As the rollout unfolds, it is increasingly clear that a one-size-fits-all approach to administration will not successfully meet access needs across diverse populations. Instead, subsets of populations may require dedicated approaches to overcome barriers to getting vaccinated. Diversified channels or related measures can promote efficiency and equity in reaching especially underserved populations that may experience access barriers, such as transportation, mobility, and health information or literacy challenges. Tailored approaches will likely be important in the near term, in particular for individuals who are homebound and may require a home health visit; those who may not be able to get to an alternate site due to work and transport challenges, and may benefit from an at-work opportunity to be vaccinated; and those who are historically underserved (for example, homeless populations, undocumented workers, or those living in congregate care) who may benefit from alternate options due to logistical concerns or fear/mistrust of government or healthcare providers. States can face considerable challenges to promoting access among these groups, including lack of transportation, language barriers, and risk of loss of wages or employment.
To engage these populations, states need to take tailored approaches that require several steps:
- Clearly define and identify the members belonging to these populations.
- Proactively reach out to these members via current healthcare access points, payers, or trusted community organizations with multilingual communications.
- Understand granular sentiment and address concerns.
- Create scheduling or administration sites where these populations are located.
- Deploy nontraditional approaches as needed and permissible under applicable regulations (for example, mobile vaccination sites,1314 home visits, and transportation15 support).
Lesson 5 – Engage and manage providers across delivery channels to achieve maximum throughput.
States may consider activating providers to support vaccine administration beyond traditional channels, and beyond their own employees or patients. Given the challenges that healthcare providers have faced over the last year, states can consider ways to support providers in the goal of maximizing reach, equity, and vaccination throughput. Indeed, quickly increasing access to and deployment of the vaccines requires public and private partners alike to work together to offer shots to all. Besides the critical role that providers play in administering the vaccine, healthcare providers are the most trusted source of information about the COVID-19 vaccine, according to recent McKinsey Consumer Health Insights data.16 States may consider ways to engage providers to administer the vaccine beyond their existing patients or employees.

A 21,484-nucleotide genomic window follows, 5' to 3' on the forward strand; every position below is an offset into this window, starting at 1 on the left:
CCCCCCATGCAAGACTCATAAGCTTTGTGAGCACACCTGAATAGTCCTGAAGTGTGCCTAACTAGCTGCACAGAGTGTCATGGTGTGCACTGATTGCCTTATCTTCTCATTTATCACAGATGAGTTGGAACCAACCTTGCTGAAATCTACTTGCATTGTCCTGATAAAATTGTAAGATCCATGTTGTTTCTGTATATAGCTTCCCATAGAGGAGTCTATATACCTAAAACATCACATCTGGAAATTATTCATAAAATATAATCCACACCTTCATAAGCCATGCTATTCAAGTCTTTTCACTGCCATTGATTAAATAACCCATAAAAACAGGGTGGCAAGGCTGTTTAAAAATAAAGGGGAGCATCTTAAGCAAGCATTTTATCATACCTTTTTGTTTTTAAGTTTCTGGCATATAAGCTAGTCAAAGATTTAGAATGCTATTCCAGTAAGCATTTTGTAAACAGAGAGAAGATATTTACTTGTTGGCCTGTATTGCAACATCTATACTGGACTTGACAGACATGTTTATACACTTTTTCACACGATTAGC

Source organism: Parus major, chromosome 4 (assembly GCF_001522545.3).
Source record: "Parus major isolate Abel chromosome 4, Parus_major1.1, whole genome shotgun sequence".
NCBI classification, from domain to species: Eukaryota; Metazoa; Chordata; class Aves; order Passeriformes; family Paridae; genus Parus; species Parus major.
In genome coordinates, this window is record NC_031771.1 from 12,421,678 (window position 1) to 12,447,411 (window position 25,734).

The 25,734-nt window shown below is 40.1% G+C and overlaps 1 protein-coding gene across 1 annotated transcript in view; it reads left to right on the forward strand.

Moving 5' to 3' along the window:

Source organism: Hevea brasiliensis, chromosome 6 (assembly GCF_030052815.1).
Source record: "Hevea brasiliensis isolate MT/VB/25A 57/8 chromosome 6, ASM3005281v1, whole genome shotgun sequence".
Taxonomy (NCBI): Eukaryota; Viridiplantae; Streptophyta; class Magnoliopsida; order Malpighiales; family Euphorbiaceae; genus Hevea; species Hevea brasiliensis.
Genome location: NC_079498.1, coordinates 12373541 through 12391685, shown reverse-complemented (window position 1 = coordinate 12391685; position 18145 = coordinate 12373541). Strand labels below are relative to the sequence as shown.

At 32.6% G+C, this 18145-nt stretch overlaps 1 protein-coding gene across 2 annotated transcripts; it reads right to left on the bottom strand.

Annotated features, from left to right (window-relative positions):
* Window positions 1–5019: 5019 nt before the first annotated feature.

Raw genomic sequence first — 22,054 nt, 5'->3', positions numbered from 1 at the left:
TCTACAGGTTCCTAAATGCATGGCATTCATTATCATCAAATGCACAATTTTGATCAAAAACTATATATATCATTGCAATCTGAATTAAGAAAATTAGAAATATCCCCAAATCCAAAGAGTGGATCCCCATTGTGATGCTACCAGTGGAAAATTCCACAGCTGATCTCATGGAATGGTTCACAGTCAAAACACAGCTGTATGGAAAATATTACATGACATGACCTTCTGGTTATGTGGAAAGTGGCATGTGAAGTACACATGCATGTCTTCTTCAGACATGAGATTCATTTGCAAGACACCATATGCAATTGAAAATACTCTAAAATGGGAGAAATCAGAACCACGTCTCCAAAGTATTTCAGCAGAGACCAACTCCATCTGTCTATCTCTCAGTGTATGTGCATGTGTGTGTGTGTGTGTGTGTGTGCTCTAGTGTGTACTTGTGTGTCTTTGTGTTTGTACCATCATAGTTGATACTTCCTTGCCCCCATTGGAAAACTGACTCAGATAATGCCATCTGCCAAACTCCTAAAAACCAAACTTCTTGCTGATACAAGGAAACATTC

Given the already strained workforce, states also could consider allowing providers to participate in open administration and provide communication and support (logistical, tactical) on how they can help states reach immunization targets. Effectively collaborating with providers requires enrolling and training them to participate in public (open) sites of administration, providing guidance/communications on state expectations/targets, understanding what type of support would be most helpful to them, delivering on those supports, and developing mechanisms for performance management and contingency plans when targets are not met. Barriers exist across each of these options, potentially fueled by some providers already being overburdened in a strained healthcare system. Still, states may take several actions to mitigate barriers, including exploring policy actions that may increase the pool of vaccine providers, for example, by expanding the scope of non-physician healthcare providers and/or other personnel. Several states rapidly increased the number of potential vaccinators by expanding policy of who is able to administer the vaccine. Pennsylvania expanded its network of administrators to include pharmacists.17
States can mitigate barriers by offering custom support to providers who need it, including staffing and logistics concerns. States can send clear communications on expectations and targets, coupled with performance management processes, to ensure doses are reaching localities efficiently and meeting their needs.
While the road is still uphill for states at the moment, we have observed actions that may be helpful in accelerating vaccine implementation, which in turn could help mitigate the pandemic. As we have noted earlier, swift vaccine administration in the United States can help reduce mortality, protect those at the greatest risk, and play an important role in preventing further viral mutations. States have a critical role in helping as many members of the public have access to vaccination, protect against COVID-19, and return to their normal lives and livelihoods.